- Shopping Bag ( 0 items )
Ships from: Mishawaka, IN
Usually ships in 1-2 business days
In the past it was generally taken for granted that the goal of social research was the production of objective knowledge; and that this required a commitment to value neutrality. In more recent times, however, both these ideals have come to be challenged, and it is often argued that all research is inevitably political in its assumptions and effects.
In this major contribution to the debate, Martyn Hammersley assesses the arguments from the classic and still influential contributions of C. Wright Mills, Howard Becker and Alvin Gouldner to the present day. He concludes that the case for partisanship is not convincing, and that an intelligent and sceptical commitment to the principles of objectivity and value neutrality must remain an essential feature of research.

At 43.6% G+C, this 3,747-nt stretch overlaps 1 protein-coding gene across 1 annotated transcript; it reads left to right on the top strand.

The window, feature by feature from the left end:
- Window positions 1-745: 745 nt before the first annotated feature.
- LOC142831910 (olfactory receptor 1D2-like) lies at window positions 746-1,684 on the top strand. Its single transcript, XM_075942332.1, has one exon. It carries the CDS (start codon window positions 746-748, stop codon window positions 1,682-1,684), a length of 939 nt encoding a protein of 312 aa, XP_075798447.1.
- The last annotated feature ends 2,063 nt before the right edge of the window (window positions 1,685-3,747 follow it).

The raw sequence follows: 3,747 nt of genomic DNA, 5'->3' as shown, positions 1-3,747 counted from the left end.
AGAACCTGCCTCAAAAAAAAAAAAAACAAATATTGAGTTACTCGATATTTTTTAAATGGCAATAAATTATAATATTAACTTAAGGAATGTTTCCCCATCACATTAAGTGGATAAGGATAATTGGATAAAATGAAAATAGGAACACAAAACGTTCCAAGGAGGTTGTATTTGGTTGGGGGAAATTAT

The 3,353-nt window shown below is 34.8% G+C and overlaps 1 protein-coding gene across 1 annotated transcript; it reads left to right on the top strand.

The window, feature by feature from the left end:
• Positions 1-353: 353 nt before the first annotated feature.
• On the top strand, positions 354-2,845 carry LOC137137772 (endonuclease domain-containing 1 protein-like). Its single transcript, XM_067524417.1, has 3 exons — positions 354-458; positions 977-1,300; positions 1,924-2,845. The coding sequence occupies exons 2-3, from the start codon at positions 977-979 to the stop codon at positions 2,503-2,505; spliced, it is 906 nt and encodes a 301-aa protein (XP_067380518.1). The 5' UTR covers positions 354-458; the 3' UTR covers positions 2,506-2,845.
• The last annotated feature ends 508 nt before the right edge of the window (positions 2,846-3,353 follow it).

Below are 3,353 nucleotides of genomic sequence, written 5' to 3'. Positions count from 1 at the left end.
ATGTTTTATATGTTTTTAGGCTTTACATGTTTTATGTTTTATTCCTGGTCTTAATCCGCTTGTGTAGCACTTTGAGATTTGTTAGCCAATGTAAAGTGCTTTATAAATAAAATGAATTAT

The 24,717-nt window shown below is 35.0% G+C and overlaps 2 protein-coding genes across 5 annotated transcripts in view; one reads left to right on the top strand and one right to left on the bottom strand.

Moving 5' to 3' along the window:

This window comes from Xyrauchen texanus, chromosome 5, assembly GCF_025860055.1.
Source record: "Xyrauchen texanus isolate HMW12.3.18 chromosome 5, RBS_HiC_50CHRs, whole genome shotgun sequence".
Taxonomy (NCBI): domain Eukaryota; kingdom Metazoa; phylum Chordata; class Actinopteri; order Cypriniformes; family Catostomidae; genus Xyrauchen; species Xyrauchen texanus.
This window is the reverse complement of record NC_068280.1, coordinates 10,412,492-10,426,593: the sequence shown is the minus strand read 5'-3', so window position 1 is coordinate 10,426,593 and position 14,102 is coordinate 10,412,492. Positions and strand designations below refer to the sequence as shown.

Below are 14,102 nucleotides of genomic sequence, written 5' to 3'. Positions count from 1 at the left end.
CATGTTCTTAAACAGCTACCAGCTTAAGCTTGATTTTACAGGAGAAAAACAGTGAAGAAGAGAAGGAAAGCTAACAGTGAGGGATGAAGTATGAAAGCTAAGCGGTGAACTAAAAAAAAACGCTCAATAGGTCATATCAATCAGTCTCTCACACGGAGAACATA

|1||Taking sides in research: an assessment of the rationales for partisanship||16|
|2||Between Marx and Weber: C. Wright Mills on the role of the social scientist||35|
|3||Which side was Becker on? Questioning political and epistemological radicalism||60|
|4||Against Gouldner: on the fallacy of objective partisanship||90|
|5||Methodological purism: anatomy of a critique||124|
|6||Bias in social research||151|